Ryan Ansel has dedicated his life to basketball. His love for the game was the driving force in him becoming a walk-on at Davidson College and now an assistant coach at Swarthmore College. Hoops for …
Ryan Ansel has dedicated his life to basketball. His love for the game was the driving force in him becoming a walk-on at Davidson College and now an assistant coach at Swarthmore College. Hoops for Hope is his way of giving back to the sport that has given him so much.
On Saturday, June 19, Hoops for Hope will host a three-on-three basketball tournament at the Oreland basketball courts in Oreland, Springfield Township, to raise funds and donate shoes to the Access to Success Foundation, a Christian-based charity in Nigeria dedicated toward giving Nigerian children the athletic and educational programs they deserve.
“Having this event is a great way to open kids' eyes to a broader world and to find ways to make an impact,” Ansel said. “Sometimes, we forget how grateful we should be for what we have. Something we want to emphasize is being part of something bigger than yourself, giving back, and having gratitude--that’s the message I want to spread to these kids.”
The coed event will take place from 12 p.m. until 4 p.m. All fifth through twelfth grade students in the area are welcome to sign up. Participants in the event will receive a Hoops for Hope shirt and will pay a $25 enrollment fee, which will be donated to Access to Success. New or lightly worn basketball shoes will also be donated at the tournament. As of this writing, on June 9, there are nine teams from Montgomery, Delaware and Philadelphia counties currently enrolled in the tournament, a number certain to grow as the tournament nears and summer vacations begin for so many local kids.
Ansel and Matt Paul, his former coach at Springside Chestnut Hill (SCH) Academy, are organizing the tournament. Ansel said he is glad the tournament is happening this year after canceling last year's because of Covid-19.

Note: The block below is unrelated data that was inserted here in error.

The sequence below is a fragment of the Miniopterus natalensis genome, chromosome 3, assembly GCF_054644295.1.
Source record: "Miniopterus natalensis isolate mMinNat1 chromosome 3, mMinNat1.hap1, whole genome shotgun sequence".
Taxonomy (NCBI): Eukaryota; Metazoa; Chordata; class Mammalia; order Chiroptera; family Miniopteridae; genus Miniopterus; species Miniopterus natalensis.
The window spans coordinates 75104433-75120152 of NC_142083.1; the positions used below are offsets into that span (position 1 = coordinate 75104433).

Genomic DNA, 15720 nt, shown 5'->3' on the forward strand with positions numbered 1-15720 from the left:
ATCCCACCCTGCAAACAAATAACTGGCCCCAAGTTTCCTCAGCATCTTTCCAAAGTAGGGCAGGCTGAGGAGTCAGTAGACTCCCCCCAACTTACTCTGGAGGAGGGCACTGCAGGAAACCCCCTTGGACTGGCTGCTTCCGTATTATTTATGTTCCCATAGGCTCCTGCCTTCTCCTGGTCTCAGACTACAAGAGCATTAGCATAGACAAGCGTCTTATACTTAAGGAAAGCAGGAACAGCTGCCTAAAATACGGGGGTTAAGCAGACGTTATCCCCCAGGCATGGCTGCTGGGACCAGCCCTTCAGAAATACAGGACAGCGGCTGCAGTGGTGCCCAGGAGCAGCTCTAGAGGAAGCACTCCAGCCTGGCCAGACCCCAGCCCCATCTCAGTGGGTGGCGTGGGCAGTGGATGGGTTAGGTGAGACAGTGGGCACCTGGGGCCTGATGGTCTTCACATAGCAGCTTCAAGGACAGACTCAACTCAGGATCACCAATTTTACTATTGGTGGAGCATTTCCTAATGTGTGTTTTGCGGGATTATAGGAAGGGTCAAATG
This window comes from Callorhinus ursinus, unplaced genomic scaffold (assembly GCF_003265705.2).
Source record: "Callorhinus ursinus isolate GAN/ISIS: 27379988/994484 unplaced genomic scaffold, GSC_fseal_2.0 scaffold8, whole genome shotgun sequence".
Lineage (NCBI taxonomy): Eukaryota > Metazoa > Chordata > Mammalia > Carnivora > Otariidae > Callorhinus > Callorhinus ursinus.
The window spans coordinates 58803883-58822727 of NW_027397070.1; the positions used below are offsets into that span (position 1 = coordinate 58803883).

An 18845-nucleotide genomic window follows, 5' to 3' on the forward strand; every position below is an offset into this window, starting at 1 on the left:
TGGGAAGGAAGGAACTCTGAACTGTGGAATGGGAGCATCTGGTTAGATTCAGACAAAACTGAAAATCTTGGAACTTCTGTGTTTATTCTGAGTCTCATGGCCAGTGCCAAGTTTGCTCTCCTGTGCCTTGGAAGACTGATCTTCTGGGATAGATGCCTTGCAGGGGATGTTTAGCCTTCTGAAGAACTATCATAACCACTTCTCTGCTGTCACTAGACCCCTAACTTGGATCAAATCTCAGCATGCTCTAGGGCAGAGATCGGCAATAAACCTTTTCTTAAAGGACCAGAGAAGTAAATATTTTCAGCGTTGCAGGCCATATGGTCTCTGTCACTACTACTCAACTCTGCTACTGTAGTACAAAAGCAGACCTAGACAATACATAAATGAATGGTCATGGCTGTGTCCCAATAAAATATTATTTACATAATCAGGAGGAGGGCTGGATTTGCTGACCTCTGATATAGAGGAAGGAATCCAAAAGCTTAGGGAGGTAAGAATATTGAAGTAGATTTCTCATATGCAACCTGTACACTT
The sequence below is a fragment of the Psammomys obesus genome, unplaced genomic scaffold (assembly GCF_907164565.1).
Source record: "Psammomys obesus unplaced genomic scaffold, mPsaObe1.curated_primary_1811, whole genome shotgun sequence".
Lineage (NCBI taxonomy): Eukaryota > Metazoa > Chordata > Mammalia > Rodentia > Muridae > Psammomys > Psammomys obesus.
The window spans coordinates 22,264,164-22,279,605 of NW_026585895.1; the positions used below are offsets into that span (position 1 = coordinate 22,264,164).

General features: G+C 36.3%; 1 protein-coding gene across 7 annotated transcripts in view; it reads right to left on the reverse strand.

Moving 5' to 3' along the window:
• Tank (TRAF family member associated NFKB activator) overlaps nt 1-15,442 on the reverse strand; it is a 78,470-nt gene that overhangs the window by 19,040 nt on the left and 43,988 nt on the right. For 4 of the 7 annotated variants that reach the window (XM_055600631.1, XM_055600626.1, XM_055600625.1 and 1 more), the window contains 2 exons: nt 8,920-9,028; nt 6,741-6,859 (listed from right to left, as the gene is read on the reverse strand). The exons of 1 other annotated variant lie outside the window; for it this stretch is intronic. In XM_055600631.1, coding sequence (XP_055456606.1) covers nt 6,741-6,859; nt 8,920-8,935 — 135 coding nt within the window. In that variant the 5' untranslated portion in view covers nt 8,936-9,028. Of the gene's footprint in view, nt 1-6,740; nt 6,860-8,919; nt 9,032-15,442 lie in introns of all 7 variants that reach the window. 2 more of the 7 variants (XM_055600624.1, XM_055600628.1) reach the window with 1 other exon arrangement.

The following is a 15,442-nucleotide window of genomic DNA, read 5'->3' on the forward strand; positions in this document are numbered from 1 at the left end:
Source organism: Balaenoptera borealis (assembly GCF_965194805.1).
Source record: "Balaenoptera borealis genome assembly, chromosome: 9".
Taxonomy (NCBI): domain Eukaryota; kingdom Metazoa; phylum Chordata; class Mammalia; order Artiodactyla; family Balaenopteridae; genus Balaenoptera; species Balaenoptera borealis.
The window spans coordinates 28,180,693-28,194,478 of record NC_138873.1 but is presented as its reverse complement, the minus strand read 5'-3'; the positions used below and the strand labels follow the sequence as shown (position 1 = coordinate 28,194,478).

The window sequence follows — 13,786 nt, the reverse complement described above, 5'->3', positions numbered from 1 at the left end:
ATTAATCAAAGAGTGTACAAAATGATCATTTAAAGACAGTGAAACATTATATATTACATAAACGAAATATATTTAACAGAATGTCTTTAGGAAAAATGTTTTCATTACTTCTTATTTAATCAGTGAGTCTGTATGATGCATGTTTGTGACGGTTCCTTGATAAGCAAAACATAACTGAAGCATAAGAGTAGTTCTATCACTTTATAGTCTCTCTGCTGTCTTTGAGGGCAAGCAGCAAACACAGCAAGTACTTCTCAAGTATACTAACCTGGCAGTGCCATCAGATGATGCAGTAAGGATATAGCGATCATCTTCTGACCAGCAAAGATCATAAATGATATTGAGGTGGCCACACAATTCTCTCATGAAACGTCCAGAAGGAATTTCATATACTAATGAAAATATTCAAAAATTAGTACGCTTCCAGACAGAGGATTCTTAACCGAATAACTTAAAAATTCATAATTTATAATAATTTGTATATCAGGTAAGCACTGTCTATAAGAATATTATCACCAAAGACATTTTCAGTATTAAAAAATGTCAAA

Access to Success was founded by Andrew Lovedale in 2010. Lovedale was born in Benin City, Nigeria and lived with his nine siblings. After being pestered by his siblings, the six-foot-eight teenager gave basketball a try… he never looked back.
The majority of Lovedale’s early years in basketball were spent on dirt basketball courts with no shoes, according to Ansel. This didn’t stop him from playing NCAA Division I basketball at Davidson alongside Steph Curry before playing overseas for professional basketball teams in France and Switzerland respectively. In 2008, Lovedale, Curry and the rest of the 2008 Davidson Wildcats became the ultimate underdog story when their magical March Madness run led them to the Elite Eight where they lost to the eventual champion Kansas Jayhawks. Lovedale majored in political science at Davidson.
With a desire to give back to his home of Nigeria, Access to Success was born. Access to Success has built its own learning center equipped with a library and computer lab. They have used donations to buy new books, school supplies and an all-purpose sports court. Over 4,000 kids have participated in their summer life skills camps. The donations from the Hoops for Hope tournament will be used to raise funds for Access to Success’ athletic programs, along with the shoe drive. In its 11 years of existence, 50,000 athlet ic supplies have been issued to Nigerian children.
Donating the funds raised from the Hoops for Hope tournament to Access to Success was an obvious choice for Ansel. Lovedale graduated a year before Ansel got to Davidson, yet the former student manager turned walk-on became enamored with Lovedale’s story and charity.
“The reaction of the children when they find out they’re all getting a pair of shoes… it doesn’t matter if they have been used or not--they’re just thrilled,” Ansel said.
James Lee, Springfield township commissioner, has been instrumental in helping Hoops for Hope get organized in Oreland Park, according to Ansel.
Similarly, Eddie Graham, liaison to the parks and recreation advisory committee, has helped by promoting the event to local residents, according to Ansel.
Although Lovedale and Ansel never got to play on the same basketball court together at Davidson, their impact on the lives of children in Nigeria goes beyond the hardwood floor.
“It just feels good to give, even if it’s in one small way.,” Ansel said.
To register for the three-on-three tournament: go.teamsnap.com/forms/269120
For more information on Access to Success: a2sfoundation.org/